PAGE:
Nick,actually ford didn't really care if this bridge went up or not .It was a deal made by Joe Pantalone that was supposed to be “opened” when he was mayor.Joe did more than a few projects around and in the fort and frankly I have been criticized for even bringing them up.But hey eventually the money stops and we have to begin to think of the fute generations and what we are going to do with green space in the downtown area and stop these high priced needless projects.Oh if you have to go there is a wonderful toilet at the waterfront that cost the city 440,000 only costs a quarter to use.

  • http://www.facebook.com/profile.php?id=674413178 George Sawision

    my name is george saw vision better ideas for a vision to the future my motto my promise

  • http://www.facebook.com/profile.php?id=674413178 George Sawision

    yes and there is one very unhappy construction company that will want answers to this one

  • D_Russell

    I signed that petition. I put a lot of time and heart into saving the bridge because I believe it is the sort of landmark Toronto needs, because it will be good for neighbourhoods and property values, because it will bring in tourism and make sense of what are now disparate and underused attractions: Fort York, the CNE and Ontario Place, because it will revitalize this important area, because it will be beautiful, because a bridge gives you the city in a way no building or park can, and because I wanted to stand on that bridge and be proud of a city that celebrates its past and looks to the future. Your tunnel idea insults my intelligence. How dare you insult my integrity as well.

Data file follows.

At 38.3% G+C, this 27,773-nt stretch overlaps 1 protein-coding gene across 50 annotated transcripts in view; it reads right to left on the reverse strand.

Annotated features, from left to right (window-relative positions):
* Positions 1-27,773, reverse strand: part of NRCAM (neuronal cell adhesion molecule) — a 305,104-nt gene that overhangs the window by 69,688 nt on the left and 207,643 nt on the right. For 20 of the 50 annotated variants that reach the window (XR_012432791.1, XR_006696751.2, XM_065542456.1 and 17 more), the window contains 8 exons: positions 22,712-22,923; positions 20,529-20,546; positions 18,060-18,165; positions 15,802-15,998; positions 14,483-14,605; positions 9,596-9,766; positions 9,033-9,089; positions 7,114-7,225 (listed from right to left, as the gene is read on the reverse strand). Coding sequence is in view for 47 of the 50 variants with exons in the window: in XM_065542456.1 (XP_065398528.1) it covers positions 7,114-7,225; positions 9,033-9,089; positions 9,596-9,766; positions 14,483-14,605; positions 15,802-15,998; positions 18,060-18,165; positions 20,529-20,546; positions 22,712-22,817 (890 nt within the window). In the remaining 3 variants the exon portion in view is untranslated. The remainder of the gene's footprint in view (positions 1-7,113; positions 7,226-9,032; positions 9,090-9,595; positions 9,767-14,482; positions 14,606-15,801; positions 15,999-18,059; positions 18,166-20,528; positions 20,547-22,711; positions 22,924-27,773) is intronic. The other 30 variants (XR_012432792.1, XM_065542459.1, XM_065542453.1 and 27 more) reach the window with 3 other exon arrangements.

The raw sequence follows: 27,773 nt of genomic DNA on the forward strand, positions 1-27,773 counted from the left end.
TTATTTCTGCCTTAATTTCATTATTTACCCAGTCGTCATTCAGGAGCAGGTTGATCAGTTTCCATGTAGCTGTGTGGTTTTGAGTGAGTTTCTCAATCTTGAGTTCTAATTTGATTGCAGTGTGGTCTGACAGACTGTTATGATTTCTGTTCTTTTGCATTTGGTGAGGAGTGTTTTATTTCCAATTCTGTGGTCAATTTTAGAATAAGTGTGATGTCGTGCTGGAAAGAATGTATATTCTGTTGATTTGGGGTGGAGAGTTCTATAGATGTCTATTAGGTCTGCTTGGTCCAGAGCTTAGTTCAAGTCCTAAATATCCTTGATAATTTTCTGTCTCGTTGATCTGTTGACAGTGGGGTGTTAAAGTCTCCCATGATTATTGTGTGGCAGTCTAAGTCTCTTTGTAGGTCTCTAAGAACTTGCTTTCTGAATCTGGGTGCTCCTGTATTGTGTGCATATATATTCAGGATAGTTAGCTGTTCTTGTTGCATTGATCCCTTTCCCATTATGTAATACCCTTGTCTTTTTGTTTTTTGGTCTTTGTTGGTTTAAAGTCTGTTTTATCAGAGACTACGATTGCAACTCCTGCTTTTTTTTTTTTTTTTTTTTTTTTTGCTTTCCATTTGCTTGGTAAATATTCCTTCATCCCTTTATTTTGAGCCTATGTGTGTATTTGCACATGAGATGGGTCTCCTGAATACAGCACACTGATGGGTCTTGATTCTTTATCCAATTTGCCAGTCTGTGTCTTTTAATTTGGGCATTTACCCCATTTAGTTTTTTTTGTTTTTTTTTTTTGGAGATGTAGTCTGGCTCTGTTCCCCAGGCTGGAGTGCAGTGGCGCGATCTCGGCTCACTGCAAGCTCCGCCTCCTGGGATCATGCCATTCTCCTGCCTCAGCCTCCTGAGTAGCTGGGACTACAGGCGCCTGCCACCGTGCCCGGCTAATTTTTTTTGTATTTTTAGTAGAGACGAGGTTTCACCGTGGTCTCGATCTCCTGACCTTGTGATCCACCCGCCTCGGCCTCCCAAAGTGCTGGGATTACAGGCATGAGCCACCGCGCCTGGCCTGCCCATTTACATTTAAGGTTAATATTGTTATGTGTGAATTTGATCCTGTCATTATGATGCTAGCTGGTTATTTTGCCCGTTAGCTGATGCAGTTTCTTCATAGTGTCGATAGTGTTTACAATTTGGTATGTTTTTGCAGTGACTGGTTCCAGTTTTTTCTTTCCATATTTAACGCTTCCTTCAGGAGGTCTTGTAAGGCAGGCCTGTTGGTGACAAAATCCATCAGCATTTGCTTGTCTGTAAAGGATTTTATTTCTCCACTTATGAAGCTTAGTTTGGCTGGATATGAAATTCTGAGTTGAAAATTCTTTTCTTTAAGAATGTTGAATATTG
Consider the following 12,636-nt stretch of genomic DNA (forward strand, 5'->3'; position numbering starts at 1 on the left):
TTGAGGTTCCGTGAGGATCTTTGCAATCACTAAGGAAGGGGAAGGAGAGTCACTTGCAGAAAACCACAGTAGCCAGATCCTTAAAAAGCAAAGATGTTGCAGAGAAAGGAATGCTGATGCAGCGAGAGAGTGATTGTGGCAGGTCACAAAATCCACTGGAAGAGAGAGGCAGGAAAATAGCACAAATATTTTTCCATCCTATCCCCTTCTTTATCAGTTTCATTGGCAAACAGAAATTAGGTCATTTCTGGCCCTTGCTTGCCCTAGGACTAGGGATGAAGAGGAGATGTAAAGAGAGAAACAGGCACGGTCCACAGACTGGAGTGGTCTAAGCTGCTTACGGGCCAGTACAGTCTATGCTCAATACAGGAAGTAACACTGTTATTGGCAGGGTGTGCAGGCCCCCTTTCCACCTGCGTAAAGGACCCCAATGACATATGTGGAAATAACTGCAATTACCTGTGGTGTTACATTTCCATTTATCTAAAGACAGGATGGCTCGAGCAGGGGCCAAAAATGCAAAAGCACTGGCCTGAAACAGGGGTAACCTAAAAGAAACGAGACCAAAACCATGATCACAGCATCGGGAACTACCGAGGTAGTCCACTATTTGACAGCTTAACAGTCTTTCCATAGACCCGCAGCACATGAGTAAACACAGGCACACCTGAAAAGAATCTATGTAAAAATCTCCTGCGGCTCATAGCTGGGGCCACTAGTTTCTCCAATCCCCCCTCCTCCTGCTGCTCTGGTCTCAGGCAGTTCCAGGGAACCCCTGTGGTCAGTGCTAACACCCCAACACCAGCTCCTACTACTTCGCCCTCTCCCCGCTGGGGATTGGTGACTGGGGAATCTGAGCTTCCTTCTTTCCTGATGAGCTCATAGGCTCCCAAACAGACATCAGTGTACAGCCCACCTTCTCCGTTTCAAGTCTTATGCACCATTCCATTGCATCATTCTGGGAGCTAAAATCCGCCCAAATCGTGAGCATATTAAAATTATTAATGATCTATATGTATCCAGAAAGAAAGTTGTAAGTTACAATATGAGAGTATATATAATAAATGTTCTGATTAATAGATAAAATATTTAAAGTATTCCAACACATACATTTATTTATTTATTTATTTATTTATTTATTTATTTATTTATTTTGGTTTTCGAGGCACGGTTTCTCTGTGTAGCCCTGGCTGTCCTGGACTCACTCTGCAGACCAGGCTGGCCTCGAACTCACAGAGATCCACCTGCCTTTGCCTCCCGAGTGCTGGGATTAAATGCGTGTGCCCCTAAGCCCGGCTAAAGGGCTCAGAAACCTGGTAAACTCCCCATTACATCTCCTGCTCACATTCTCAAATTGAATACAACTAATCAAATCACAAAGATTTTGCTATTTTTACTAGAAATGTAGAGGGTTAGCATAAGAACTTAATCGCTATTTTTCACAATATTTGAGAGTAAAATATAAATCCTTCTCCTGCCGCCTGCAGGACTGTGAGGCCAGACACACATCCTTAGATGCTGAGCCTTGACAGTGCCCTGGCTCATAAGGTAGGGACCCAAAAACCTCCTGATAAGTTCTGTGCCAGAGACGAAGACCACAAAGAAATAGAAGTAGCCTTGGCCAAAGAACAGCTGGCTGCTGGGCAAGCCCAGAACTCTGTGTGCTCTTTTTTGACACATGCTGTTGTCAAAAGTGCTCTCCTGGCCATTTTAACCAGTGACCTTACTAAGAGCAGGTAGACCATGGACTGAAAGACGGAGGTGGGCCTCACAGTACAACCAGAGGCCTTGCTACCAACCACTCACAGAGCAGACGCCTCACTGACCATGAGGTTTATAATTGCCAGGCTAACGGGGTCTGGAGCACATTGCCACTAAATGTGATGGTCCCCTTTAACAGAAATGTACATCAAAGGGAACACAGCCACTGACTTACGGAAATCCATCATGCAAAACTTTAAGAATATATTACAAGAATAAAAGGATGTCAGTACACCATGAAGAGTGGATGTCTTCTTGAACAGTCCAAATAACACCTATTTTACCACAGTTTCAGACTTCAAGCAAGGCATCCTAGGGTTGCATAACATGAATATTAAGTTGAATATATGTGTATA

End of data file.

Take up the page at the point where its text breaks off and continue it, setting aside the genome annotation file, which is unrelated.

• http://twitter.com/karenstints Karen Stints

    (Not that I care, like really, but I saw this over at Spacing earlier.)

    Here's what the “bridge” means to me.

    “The engineering estimate for this contract was $18,050,965.00 excluding HST. The difference between the engineering estimate and the lowest bidder's price was the cost of the structural steel including access and protection, cable hangers, dampers, epoxy asphalt, railings. These items are unique and specific to this project, for which no comparable prices were available upon which the engineering estimate could be based.” http://www.toronto.ca/legdocs/